The Power of Multiple Expansion

Stock prices go up for one of two reasons; earnings growth or multiple expansion. If you really want to hit the jackpot with your investments, try and find stocks that can give you both. The combination of the two, as I will illustrate in a moment, is really powerful in terms of shareholder returns.

This is one of the many reasons why value investing has proven to be so successful over time. By buying stocks that have meager valuations, there is always the potential for multiple expansion. Getting earnings growth is even easier because most economies grow over time, so as long as management teams do a good job, earnings growth is inevitable over the long term.

Last year a friend of mine emailed me about a stock he was looking at, beverage giant Diageo (DEO). Diageo is one of the biggest wine, spirits, and beer suppliers in the world, known for brands such as Smirnoff, Guinness, Baileys, Captain Morgan, and Tanqueray. At the time (perhaps about a year ago or so) DEO shares were trading in the low sixties and the company was expected to earn about $4 per share in the coming year. At about fifteen times forward earnings the stock looked pretty fairly valued to me. Given DEO’s size and an organic revenue growth rate of about 6 percent, earnings growth would likely average mid to high single digits, so a fifteen multiple seemed reasonable.

I can’t remember exactly what my response to him was, but I suspect my feelings on the stock were something like “yeah, it’s a solid defensive play with a nice dividend yield, but it looks fairly priced, so I would expect the stock to pretty much track earnings growth.” Well, that assessment turned out to be quite wrong. The stock has risen by more than 30 percent since then, to the low 80’s.

So what the heck happened? Simply put, most of the gain came from multiple expansion. Beverage stocks have had a great run lately as they offer fairly predictable profits and nice dividend yields (just look at the charts for BUD, KO, and TAP). Defensive investors have placed a higher value on these stocks lately, and their stocks, which used to fetch market multiple of 14-16 times earnings are now getting 17-19 times earnings. Sales growth is still mid single digits, with earnings ranging from the high single digits to low double digits, but the stocks are seen as safe, and as markets rise, some investors look to put money in less aggressive places.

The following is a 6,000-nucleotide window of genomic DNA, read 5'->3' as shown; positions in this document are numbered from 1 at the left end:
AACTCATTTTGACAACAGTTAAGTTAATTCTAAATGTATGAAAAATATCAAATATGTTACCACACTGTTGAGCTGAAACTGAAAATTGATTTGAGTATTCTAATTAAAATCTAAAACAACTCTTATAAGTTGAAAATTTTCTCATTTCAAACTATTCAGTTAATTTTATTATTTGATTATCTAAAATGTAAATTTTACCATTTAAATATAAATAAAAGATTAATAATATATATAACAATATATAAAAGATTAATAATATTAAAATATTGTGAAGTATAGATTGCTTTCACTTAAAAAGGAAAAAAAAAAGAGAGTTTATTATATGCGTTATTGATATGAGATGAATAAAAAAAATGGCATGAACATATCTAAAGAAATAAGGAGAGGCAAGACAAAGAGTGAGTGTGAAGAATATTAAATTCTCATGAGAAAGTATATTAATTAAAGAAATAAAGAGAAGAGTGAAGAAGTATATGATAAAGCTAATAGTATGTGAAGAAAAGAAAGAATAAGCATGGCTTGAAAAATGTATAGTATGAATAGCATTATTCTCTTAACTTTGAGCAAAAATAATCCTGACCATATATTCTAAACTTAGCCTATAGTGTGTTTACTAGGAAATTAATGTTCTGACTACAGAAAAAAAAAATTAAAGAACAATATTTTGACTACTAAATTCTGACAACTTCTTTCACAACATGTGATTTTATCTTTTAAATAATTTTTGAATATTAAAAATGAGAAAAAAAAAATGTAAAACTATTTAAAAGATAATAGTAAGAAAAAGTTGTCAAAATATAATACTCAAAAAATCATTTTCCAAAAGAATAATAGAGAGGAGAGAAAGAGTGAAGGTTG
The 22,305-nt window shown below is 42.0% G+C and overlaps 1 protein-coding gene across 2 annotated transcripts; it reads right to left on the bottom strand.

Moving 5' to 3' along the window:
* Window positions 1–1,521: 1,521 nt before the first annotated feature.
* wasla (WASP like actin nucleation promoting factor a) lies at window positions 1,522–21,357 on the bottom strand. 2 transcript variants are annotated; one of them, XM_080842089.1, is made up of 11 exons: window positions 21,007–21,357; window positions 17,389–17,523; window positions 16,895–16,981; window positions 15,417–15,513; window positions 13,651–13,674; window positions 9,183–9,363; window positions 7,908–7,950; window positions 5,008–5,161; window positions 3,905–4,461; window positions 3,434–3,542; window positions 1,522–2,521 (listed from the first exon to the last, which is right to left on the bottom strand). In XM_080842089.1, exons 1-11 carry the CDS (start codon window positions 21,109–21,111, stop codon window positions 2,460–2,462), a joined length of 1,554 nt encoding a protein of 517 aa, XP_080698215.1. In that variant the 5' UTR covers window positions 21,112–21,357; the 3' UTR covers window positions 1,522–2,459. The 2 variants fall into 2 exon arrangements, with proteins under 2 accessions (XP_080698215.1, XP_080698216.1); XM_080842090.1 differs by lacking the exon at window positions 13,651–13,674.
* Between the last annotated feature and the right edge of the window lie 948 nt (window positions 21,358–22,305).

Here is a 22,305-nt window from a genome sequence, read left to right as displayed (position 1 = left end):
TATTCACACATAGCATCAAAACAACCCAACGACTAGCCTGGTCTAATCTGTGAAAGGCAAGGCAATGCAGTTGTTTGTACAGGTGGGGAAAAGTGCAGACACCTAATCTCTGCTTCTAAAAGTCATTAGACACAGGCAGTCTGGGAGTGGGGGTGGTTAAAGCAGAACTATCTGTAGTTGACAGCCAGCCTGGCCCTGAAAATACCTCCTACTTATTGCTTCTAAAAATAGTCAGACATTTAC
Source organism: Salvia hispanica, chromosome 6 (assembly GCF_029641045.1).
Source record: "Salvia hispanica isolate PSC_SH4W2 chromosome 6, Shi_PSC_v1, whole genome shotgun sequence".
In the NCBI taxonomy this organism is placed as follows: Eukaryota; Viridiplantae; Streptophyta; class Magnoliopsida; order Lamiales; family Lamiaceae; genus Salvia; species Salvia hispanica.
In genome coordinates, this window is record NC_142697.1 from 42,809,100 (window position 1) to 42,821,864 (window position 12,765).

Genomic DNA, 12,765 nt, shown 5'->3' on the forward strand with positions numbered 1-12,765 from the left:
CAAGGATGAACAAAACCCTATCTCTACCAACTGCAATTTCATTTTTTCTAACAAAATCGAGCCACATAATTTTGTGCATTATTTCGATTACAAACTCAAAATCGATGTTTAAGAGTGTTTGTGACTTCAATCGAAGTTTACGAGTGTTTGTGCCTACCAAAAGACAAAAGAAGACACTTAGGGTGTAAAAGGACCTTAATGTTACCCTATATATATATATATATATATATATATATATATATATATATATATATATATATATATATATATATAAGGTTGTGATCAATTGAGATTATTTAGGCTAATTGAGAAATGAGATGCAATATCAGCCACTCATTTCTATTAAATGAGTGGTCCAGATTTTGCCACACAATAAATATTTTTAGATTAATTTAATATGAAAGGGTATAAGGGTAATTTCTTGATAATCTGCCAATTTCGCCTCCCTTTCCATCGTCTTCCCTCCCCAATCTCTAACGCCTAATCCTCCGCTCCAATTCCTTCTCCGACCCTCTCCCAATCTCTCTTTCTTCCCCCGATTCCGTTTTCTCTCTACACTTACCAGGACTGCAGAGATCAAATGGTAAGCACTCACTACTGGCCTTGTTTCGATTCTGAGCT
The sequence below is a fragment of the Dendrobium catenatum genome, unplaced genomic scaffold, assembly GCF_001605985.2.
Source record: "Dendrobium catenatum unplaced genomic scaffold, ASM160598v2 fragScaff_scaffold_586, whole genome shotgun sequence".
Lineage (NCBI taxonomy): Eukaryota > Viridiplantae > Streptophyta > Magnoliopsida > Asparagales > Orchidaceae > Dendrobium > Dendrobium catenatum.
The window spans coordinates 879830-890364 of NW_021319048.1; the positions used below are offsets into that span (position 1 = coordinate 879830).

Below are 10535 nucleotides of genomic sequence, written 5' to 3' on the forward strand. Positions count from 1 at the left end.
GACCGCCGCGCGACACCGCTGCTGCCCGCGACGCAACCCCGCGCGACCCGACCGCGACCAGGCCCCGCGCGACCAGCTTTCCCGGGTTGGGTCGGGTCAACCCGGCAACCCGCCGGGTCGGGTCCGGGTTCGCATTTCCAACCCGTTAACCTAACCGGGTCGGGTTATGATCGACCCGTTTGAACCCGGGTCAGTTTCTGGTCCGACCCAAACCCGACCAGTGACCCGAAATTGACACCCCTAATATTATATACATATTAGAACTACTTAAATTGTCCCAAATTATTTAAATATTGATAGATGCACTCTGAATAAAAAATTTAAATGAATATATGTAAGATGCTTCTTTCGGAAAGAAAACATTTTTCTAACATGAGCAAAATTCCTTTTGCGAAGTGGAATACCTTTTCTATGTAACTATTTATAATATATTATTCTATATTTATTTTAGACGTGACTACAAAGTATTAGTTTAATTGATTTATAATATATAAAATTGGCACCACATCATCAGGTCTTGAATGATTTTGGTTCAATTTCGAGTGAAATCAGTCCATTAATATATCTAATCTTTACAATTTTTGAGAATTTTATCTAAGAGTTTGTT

How much of DEO’s gain was due to multiple expansion? Well, they earned $4 per share in 2006 and the stock went from a 15 P/E to an 18 P/E, so that is $12 per share in appreciation due to a higher multiple. That amounts to about a 20 percent share price jump (given that the stock was around $60 per share). Add in another 10 percent or so for earnings growth and you get a stock that is up 30 percent in the last year.

I might have been wrong about Diageo, but this should help to explain why valuation is so important when investing in the stock market. Diageo’s business hasn’t really changed much at all in the last year, but investors’ willingness to pay up for the stock has, quite meaningfully in fact. And that, you see, is the power of multiple expansion.

Full Disclosure: No position in DEO at the time of writing

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